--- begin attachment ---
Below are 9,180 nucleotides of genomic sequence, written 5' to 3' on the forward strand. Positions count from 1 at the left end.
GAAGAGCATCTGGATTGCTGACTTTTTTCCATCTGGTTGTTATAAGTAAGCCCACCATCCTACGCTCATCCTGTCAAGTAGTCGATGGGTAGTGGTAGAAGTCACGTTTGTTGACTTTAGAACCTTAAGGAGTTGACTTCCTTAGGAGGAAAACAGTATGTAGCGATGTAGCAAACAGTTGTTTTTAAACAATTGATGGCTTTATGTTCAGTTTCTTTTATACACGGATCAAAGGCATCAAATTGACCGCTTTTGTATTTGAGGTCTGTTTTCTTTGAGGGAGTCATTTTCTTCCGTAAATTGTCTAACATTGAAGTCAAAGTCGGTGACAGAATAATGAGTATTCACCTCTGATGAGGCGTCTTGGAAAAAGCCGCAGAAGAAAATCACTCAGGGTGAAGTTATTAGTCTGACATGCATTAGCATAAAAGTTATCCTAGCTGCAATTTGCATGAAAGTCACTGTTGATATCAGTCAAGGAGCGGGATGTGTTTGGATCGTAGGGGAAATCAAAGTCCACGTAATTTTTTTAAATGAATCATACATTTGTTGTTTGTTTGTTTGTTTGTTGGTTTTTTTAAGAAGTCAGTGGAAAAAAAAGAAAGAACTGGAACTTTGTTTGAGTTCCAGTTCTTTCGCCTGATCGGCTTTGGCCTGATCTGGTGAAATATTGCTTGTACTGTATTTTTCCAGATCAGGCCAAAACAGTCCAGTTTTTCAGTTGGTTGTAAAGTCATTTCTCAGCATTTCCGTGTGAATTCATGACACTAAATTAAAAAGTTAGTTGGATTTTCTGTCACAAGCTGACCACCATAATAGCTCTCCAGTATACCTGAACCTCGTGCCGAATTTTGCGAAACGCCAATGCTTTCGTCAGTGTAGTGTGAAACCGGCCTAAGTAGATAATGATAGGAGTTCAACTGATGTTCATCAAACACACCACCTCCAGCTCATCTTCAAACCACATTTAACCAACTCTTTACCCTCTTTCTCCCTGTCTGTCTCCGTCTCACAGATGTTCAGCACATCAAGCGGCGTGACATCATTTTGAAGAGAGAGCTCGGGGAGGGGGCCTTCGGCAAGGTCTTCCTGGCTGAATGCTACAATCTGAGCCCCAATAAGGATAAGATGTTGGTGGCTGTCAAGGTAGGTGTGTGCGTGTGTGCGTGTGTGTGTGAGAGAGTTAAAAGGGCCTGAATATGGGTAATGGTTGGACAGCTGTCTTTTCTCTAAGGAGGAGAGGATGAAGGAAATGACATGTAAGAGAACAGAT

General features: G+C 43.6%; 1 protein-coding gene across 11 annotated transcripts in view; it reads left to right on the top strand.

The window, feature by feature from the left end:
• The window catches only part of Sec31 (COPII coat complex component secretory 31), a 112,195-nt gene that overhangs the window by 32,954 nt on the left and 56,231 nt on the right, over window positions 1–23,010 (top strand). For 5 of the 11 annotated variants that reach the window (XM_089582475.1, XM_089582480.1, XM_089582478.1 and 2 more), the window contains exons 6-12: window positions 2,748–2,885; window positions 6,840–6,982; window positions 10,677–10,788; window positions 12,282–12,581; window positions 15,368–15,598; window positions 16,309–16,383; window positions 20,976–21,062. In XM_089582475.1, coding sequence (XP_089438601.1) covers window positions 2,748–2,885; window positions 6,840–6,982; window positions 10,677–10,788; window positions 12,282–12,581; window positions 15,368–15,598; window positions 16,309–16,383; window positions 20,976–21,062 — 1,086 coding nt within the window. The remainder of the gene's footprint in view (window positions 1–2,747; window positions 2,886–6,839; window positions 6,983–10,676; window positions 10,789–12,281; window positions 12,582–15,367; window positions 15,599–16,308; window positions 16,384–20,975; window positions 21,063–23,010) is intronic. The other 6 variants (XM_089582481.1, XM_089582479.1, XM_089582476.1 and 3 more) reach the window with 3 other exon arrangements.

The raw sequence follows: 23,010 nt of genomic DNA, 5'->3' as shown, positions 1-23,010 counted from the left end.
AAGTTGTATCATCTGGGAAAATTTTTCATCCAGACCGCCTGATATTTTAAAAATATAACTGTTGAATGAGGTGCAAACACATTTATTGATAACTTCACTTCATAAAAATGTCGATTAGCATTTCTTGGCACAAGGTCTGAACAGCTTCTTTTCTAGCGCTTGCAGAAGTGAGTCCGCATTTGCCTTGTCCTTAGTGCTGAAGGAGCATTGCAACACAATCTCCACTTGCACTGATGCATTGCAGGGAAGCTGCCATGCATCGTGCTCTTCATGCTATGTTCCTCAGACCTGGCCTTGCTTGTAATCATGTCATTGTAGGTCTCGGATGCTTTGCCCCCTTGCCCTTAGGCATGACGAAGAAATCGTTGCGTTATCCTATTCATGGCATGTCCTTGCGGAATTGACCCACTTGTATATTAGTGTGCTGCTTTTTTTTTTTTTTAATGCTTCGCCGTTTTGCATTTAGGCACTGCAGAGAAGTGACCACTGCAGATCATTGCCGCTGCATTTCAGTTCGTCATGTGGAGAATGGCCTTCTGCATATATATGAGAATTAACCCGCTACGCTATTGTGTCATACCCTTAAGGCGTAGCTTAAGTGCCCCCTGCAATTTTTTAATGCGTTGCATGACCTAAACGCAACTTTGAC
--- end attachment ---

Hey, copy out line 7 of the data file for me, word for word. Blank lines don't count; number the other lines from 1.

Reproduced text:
AAGTTGTATCATCTGGGAAAATTTTTCATCCAGACCGCCTGATATTTTAAAAATATAACTGTTGAATGAGGTGCAAACACATTTATTGATAACTTCACTTCATAAAAATGTCGATTAGCATTTCTTGGCACAAGGTCTGAACAGCTTCTTTTCTAGCGCTTGCAGAAGTGAGTCCGCATTTGCCTTGTCCTTAGTGCTGAAGGAGCATTGCAACACAATCTCCACTTGCACTGATGCATTGCAGGGAAGCTGCCATGCATCGTGCTCTTCATGCTATGTTCCTCAGACCTGGCCTTGCTTGTAATCATGTCATTGTAGGTCTCGGATGCTTTGCCCCCTTGCCCTTAGGCATGACGAAGAAATCGTTGCGTTATCCTATTCATGGCATGTCCTTGCGGAATTGACCCACTTGTATATTAGTGTGCTGCTTTTTTTTTTTTTTAATGCTTCGCCGTTTTGCATTTAGGCACTGCAGAGAAGTGACCACTGCAGATCATTGCCGCTGCATTTCAGTTCGTCATGTGGAGAATGGCCTTCTGCATATATATGAGAATTAACCCGCTACGCTATTGTGTCATACCCTTAAGGCGTAGCTTAAGTGCCCCCTGCAATTTTTTAATGCGTTGCATGACCTAAACGCAACTTTGAC